SEOUL – With Pyongyang’s planned rocket launch looming over East Asian, Prime Minister Yoshihiko Noda had the perfect opportunity at this week’s global nuclear summit in Seoul to raise Japan’s presence in dealing with North Korea.
But Noda missed out on the chance as he arrived in Seoul only on Monday evening, skipping a working dinner that officially kicked off the two-day Nuclear Security Summit, and barely engaged in substantive bilateral talks.
“It was a very tight schedule, but I believe I was able to fully communicate” with the other leaders about urging North Korea to refrain from launching a rocket, Noda told reporters before heading back to Tokyo on Tuesday afternoon after his 18-hour stay in the South Korean capital. He did not wait until the summit wrapped up.
The prime minister was instead preoccupied with his key domestic task — pushing the consumption tax hike on which he has said he is “staking my political career.”
Prior to his trip to South Korea, Noda had been tied up with Diet deliberations on the tax hike, with his Cabinet aiming to approve the key bill Friday.
The government said before the trip there were no fixed plans for Noda to hold bilateral talks.
In effect, his main tasks at the summit were delivering statements about drawing lessons from the crisis at the Fukushima No. 1 nuclear plant. That message was delivered during Tuesday morning’s plenary session and working lunch afterward.
But Japan’s road to recovery from last year’s catastrophic earthquake, tsunami and nuclear crisis was hardly the focus as North Korea’s planned rocket launch, which it says is to put a satellite into orbit, dominated bilateral talks. The launch is widely seen as a cover for a long-range ballistic missile test.
Among leaders Noda met briefly on the fringes of the summit were U.S. President Barack Obama, Chinese President Hu Jintao and Russian President Dmitry Medvedev. Naturally, he also spoke with South Korean President Lee Myung Bak, the summit host. In all those meetings, Noda reaffirmed with them their nations’ cooperation to strongly urge North Korea not to launch the rocket, Foreign Ministry officials said.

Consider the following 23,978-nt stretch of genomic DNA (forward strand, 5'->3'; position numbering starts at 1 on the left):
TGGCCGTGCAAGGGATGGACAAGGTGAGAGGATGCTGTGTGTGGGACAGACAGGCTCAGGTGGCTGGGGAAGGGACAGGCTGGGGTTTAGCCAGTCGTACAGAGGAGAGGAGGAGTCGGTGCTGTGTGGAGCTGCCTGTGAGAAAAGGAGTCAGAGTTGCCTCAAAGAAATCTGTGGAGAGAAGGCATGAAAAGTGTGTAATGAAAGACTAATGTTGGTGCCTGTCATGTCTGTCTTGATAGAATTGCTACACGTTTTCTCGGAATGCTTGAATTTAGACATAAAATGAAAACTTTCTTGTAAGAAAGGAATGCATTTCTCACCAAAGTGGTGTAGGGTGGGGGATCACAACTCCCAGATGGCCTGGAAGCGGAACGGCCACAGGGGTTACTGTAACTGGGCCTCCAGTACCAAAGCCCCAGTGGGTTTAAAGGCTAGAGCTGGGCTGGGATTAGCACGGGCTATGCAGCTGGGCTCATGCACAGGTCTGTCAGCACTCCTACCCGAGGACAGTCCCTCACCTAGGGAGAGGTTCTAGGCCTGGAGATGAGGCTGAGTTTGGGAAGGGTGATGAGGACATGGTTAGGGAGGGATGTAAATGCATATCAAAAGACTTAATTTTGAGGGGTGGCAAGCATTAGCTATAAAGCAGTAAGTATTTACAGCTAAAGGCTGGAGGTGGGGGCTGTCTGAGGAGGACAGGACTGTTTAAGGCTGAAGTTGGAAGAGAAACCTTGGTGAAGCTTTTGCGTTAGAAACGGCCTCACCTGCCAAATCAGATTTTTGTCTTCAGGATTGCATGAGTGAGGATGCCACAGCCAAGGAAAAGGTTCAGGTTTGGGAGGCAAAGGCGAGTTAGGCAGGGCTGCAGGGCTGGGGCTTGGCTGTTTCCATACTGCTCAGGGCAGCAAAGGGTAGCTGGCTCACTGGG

Noda’s bilateral meetings were “impromptu chats that lasted for a few minutes,” an official said. The meeting with Hu only ran around five or six minutes and the one with Obama was even shorter, the official said.
Facing reporters Tuesday in Tokyo, Foreign Minister Koichiro Genba indicated a need to change the way Diet business restrains prime ministers’ travels.
In contrast to Noda, both Obama and Hu arrived Sunday on the eve of the summit.
Obama took time out to visit the demilitarized zone on the border with North Korea, which, via now-stalled talks also involving the U.S., Japan, South Korea, China and Russia, efforts were being made to denuclearize Pyongyang.
China’s presence was also appreciated as leaders prodded Beijing to help in nudge North Korea to forego the launch.
As a lawmaker in the Liberal Democratic Party put it in Tokyo, the impression seems to be that Noda was “out of the loop.”
As things stand, political observers already see Japan as having little influence over North Korea, unlike China and the United States.
“Japan is a peripheral player with no significant leverage over Pyongyang” despite its strong interests in changing North Korea’s hostile policy, said Denny Roy, senior fellow of the East-West Center in Honolulu.
According to Roy, who focuses on Asia-Pacific security issues, “Japan is trapped into a noninfluential role unless it gives up its tough position on the abductee issue.”
Yoshihide Soeya, director of the Institute of East Asian Studies at Keio University, said Japan’s North Korean policies are being held “hostage” by domestic sentiment over the abductions, which has compelled the government to take a hardline stance.